Buying a new car is a losing proposition. “But wait,” you say. “Look at all the bells and whistles this car has. It’s worth every dollar.”
According to Edmunds, after the first mile of ownership, your vehicle has already lost nine percent of its true market value. Think that’s bad? Over the first three years, your “new” car will lose 42% of its original true market value.
If cars were a stock, no one would ever buy.
Is buying a used car a good idea?
You might conclude that buying a car is a really bad idea. It doesn’t have to be. Since most of a car’s depreciation takes place in the first three years, it makes sense to look at used cars that have already absorbed most of their depreciation.
Ok, so let’s say you spend some time looking online for a used car. You find one you like, check it out, and decide to buy it. The deal looks like a no-brainer, right? Until the owner throws you a curveball. He tells you the car has a lien against it.
What’s a lien?
A lien is the right of a third party (such as a bank, or an individual) to claim ownership of a car until the loan has been paid off. If you’ve ever purchased and financed a car through a dealership, the lender held the lien against your car.
If you buy a previously owned vehicle from a dealer or used car lot, your deal will be easy. The original financier will have been paid off, and the dealer will own the title. If you finance your purchase, the bank will hold the lien. If you pay cash, you will own the title and there will be no lien.
Check out the DMV website for lien information
Things change a bit when you buy a car from a private party. Before entering into an agreement, you should run a check on the car’s history. The DMV has a comprehensive website and can give you information about ownership.
If you find that the seller still owes money on the car, buying it is usually not a big deal. The buyer makes out a check for the amount owed to the lien holder, and mails it to the company that holds the lien. It can take a few weeks for the title to be sent to the seller.
When does a buyer own the car officially?
This is where the transaction gets a little complicated. In the interim period, the seller is going to maintain possession of the vehicle until the title arrives. Meanwhile, the buyer has sent money to pay off a lien, and he’s not sure what’s going on with his car. Is the owner still driving it? What if it gets into a wreck?
The buyer can’t legally drive the car or insure it without the title so that’s where buying a car with a lien gets tricky.
To close the deal, the seller has to receive the car’s title from the lien holder in order to sign over ownership, and the buyer needs the signed title to register the car.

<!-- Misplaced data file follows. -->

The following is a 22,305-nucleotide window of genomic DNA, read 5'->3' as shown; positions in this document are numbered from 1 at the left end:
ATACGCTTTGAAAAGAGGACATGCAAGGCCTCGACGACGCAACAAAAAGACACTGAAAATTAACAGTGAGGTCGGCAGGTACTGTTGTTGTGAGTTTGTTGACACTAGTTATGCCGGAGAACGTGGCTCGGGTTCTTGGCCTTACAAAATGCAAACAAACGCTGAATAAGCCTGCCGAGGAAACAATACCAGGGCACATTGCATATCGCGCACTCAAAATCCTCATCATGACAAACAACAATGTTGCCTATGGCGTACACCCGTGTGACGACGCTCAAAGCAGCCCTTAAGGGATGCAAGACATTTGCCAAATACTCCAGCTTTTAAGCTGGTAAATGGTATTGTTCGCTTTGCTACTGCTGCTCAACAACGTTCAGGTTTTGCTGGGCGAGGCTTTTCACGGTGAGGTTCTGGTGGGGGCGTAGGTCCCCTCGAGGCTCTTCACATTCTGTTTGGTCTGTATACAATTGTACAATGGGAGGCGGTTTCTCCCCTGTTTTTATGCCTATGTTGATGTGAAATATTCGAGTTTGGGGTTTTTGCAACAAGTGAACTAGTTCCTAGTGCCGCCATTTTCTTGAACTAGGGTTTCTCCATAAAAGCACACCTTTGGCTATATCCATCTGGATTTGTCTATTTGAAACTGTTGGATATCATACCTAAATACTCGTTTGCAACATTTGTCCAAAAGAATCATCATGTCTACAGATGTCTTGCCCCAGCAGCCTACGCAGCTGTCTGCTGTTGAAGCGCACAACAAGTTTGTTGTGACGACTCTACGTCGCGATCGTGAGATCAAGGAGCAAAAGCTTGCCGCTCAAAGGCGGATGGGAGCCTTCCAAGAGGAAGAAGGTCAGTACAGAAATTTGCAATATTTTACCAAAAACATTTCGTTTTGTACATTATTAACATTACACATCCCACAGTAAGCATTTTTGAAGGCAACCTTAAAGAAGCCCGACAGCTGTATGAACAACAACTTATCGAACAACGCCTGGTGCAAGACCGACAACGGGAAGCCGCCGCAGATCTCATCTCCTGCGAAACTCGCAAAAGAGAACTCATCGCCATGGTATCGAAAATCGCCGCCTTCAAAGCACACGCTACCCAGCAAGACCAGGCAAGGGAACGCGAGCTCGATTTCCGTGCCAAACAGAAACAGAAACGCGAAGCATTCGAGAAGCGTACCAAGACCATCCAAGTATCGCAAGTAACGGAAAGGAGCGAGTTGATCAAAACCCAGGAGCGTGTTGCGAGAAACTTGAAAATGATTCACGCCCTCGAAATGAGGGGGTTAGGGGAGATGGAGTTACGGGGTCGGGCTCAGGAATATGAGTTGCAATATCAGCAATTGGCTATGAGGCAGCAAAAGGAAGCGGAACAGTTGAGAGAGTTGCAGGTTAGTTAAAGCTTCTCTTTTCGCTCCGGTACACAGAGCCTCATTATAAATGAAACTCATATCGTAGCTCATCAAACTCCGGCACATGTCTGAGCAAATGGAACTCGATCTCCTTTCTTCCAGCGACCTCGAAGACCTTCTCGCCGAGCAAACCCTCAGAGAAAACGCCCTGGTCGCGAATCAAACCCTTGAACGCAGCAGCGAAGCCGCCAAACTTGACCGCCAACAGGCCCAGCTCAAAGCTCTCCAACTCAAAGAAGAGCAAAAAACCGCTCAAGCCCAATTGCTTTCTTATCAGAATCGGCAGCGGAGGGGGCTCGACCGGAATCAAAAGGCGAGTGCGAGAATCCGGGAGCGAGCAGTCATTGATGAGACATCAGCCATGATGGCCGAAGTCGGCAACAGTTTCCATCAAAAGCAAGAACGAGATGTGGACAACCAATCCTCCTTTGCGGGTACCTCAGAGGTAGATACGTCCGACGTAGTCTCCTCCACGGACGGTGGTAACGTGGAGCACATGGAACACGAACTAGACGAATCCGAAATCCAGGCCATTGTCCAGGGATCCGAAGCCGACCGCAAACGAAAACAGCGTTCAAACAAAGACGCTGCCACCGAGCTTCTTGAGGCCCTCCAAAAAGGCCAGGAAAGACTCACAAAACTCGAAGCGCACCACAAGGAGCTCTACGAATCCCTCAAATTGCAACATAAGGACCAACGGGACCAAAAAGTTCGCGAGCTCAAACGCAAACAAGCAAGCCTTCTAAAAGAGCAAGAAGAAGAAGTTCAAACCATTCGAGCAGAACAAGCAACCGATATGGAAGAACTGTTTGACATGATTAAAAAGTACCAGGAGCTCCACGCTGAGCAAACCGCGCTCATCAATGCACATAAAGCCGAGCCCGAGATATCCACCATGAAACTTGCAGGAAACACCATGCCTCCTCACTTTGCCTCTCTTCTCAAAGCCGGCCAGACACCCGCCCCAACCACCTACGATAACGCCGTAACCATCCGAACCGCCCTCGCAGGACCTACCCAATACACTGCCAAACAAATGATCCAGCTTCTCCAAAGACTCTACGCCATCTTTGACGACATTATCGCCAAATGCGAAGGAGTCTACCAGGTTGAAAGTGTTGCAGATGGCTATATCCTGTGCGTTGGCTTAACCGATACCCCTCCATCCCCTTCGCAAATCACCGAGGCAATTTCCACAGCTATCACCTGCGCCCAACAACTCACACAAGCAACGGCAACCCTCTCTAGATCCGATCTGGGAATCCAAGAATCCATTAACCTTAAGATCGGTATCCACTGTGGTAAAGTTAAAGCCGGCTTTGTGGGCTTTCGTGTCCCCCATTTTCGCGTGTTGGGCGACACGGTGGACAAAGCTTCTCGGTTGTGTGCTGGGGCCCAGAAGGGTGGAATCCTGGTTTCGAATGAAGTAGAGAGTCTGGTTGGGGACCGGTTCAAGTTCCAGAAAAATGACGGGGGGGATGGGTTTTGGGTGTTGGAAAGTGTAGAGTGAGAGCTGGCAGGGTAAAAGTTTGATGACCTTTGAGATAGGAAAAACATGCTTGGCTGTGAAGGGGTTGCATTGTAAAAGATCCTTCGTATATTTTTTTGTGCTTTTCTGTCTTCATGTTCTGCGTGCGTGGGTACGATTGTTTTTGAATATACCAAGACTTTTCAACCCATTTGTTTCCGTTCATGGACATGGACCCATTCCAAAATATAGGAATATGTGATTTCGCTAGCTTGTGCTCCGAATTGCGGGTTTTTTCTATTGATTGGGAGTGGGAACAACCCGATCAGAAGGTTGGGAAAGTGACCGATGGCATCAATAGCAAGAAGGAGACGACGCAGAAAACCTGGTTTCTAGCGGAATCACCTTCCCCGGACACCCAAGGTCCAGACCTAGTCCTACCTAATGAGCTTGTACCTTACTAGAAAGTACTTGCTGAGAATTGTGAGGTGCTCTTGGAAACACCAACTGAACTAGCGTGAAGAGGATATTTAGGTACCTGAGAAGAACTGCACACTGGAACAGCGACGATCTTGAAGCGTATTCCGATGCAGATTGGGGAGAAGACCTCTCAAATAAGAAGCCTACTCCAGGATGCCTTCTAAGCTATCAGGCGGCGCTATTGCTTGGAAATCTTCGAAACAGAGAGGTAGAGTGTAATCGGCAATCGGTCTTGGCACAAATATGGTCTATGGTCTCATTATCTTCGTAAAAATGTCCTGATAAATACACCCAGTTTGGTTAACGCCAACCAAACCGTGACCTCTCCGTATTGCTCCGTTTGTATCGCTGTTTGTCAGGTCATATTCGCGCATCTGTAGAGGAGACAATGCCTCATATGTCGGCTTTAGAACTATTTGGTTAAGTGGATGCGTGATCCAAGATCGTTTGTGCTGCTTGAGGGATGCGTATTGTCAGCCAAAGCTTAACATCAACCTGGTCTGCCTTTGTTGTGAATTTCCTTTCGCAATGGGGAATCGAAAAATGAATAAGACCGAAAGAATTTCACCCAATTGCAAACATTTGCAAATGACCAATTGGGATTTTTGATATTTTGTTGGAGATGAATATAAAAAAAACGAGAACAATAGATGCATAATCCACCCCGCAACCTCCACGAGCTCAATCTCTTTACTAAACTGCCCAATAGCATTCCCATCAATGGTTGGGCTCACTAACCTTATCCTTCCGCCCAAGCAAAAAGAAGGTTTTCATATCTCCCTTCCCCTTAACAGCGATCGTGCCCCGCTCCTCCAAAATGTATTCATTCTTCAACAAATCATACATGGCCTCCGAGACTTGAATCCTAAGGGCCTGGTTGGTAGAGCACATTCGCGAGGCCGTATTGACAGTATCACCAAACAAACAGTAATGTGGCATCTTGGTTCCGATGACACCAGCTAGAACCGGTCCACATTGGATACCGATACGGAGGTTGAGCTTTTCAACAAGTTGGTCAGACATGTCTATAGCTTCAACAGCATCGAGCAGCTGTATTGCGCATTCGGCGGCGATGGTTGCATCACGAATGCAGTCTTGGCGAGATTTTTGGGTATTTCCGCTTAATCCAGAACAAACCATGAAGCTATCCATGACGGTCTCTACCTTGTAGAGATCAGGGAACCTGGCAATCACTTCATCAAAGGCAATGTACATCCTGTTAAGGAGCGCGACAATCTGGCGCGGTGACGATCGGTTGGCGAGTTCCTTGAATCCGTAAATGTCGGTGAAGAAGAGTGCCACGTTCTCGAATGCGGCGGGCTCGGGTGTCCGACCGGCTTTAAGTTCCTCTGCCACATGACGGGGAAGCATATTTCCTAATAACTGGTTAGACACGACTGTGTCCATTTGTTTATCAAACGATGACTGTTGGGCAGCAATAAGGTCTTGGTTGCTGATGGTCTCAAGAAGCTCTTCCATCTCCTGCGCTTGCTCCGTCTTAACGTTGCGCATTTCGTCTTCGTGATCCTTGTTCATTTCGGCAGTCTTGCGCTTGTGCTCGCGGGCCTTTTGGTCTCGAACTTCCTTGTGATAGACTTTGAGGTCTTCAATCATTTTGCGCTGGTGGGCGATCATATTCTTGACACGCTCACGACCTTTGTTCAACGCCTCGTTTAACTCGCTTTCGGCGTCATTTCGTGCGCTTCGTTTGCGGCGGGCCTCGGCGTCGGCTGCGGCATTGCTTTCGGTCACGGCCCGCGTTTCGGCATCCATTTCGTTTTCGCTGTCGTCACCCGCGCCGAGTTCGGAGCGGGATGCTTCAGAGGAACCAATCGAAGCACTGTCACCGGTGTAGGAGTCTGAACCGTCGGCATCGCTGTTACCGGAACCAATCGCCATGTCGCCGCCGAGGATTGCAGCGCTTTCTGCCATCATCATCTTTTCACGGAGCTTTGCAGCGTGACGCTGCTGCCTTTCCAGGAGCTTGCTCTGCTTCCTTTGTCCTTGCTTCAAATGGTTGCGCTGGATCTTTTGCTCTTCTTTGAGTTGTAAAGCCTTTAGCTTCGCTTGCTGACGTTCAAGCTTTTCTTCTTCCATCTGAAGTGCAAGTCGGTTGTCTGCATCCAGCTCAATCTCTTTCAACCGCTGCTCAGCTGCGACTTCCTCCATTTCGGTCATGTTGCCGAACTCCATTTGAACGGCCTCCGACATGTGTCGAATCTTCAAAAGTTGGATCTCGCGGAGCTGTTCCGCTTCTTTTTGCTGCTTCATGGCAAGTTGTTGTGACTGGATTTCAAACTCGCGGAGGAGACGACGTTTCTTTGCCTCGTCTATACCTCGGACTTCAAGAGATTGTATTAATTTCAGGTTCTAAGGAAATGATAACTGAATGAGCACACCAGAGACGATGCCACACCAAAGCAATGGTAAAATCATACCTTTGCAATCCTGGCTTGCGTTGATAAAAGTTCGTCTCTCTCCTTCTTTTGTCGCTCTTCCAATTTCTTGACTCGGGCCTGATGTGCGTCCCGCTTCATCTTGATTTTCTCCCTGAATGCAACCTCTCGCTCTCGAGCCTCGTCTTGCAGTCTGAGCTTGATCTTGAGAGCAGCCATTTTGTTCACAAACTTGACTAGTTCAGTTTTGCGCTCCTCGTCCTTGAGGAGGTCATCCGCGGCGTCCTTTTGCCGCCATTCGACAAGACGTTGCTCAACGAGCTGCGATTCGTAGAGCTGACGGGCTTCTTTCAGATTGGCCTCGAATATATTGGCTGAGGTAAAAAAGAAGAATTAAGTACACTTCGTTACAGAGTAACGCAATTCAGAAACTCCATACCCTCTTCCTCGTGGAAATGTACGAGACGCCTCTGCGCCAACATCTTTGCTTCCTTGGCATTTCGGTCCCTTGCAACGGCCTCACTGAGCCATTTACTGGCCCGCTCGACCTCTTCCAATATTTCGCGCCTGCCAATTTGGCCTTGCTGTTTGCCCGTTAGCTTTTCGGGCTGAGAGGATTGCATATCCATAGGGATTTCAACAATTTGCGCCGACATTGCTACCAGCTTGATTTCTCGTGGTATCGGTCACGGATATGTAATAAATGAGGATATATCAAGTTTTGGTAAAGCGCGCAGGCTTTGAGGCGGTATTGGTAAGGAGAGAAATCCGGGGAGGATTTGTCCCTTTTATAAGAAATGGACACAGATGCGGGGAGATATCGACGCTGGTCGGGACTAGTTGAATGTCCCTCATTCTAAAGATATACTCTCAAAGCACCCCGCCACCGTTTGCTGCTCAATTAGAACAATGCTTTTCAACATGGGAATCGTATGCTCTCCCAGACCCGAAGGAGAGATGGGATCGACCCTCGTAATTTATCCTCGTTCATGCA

You shouldn’t give the seller money to have him pay off the lien holder. People can get flakey with money - they forget to send it in, they need a new pair of skis etc. - so if you hand over a few thousand in cash, you may never see the seller or your car again.
Not all liens are listed by the DMV
Then there are liens that may or may not show up in vehicle searches.
Property such as cars can have liens placed on them that you may never discover. If the seller has back taxes due to the IRS or state government there could be a lien on the car. Buyers are somewhat protected by IRS Code 6323(b)(2) which “prevents tax liens from interfering with the sale of your car unless the buyer had notice or knowledge of the tax lien at the time of purchase.”
If your seller knows about a federal tax lien when he sells the car, and discloses this information to you, it might be wise to walk away because you could be getting yourself into a three-way fight with the IRS, seller, and you.
Non-payment of child support could trigger a lien
Family court could also put a lien on a car if the seller is behind on child support. Some, not all, states follow some variation of this process: a state’s department of social services or a division in charge of child support places a lien on the vehicle the non-paying parent owns.
The department of social services or division in charge of child support sends a letter to the lien holder instructing them to return the cancelled title to the court or destroy it. The court then issues a new title and lists itself as the lien holder.
Spending money on a car isn’t the wisest investment, but for nearly all of us it’s a necessary one. Unless you’re buying a classic car as an investment, you’re guaranteed to lose money.
Making the case for considering a used car
Buying a used car makes better financial sense. Nearly half of the depreciation has been taken; if you buy a car from a dealer any car you choose will likely to be in near-new condition; and it probably still has the extended warranty just in case something major goes wrong.
Opting to buy a used car from a private party, is, in all probability, a no-brainer. It’s true that if you’re buying a late model car there will be a lien holder. Companies that finance cars deal with private sales all the time. It will probably go smoothly.
However, there are lien holders you may not even know about that have dibs on the car. Do your homework, listen closely to the seller who might tip his hand about back child support or the IRS being after him.
His off-the-cuff remarks that have nothing to do with the sale might tell you everything you need to know about the deal.
If you have any doubts about the quality of the car you are buying, you can always have a certified technician from YourMechanic give your car a pre-purchase inspection. This will allow you to skip all the worry about knowing the true condition of the car before making the final purchase.
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